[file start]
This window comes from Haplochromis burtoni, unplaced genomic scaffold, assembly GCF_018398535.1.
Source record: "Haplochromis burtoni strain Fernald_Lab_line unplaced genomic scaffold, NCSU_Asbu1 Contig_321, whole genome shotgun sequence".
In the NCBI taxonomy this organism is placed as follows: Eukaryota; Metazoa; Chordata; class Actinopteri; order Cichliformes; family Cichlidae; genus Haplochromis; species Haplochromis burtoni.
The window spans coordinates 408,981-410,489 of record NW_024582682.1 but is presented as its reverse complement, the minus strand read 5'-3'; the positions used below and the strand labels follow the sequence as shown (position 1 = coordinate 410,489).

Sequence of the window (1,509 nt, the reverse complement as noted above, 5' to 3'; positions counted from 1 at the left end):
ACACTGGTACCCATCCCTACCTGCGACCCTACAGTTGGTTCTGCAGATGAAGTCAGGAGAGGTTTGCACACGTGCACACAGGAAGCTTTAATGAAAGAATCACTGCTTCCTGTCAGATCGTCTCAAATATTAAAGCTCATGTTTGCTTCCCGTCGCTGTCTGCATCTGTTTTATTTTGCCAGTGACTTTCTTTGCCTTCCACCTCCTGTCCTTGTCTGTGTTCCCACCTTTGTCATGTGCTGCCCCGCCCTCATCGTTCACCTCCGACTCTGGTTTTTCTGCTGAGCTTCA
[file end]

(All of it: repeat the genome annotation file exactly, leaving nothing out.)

This window comes from Haplochromis burtoni, unplaced genomic scaffold, assembly GCF_018398535.1.
Source record: "Haplochromis burtoni strain Fernald_Lab_line unplaced genomic scaffold, NCSU_Asbu1 Contig_321, whole genome shotgun sequence".
In the NCBI taxonomy this organism is placed as follows: Eukaryota; Metazoa; Chordata; class Actinopteri; order Cichliformes; family Cichlidae; genus Haplochromis; species Haplochromis burtoni.
The window spans coordinates 408,981-410,489 of record NW_024582682.1 but is presented as its reverse complement, the minus strand read 5'-3'; the positions used below and the strand labels follow the sequence as shown (position 1 = coordinate 410,489).

Sequence of the window (1,509 nt, the reverse complement as noted above, 5' to 3'; positions counted from 1 at the left end):
ACACTGGTACCCATCCCTACCTGCGACCCTACAGTTGGTTCTGCAGATGAAGTCAGGAGAGGTTTGCACACGTGCACACAGGAAGCTTTAATGAAAGAATCACTGCTTCCTGTCAGATCGTCTCAAATATTAAAGCTCATGTTTGCTTCCCGTCGCTGTCTGCATCTGTTTTATTTTGCCAGTGACTTTCTTTGCCTTCCACCTCCTGTCCTTGTCTGTGTTCCCACCTTTGTCATGTGCTGCCCCGCCCTCATCGTTCACCTCCGACTCTGGTTTTTCTGCTGAGCTTCA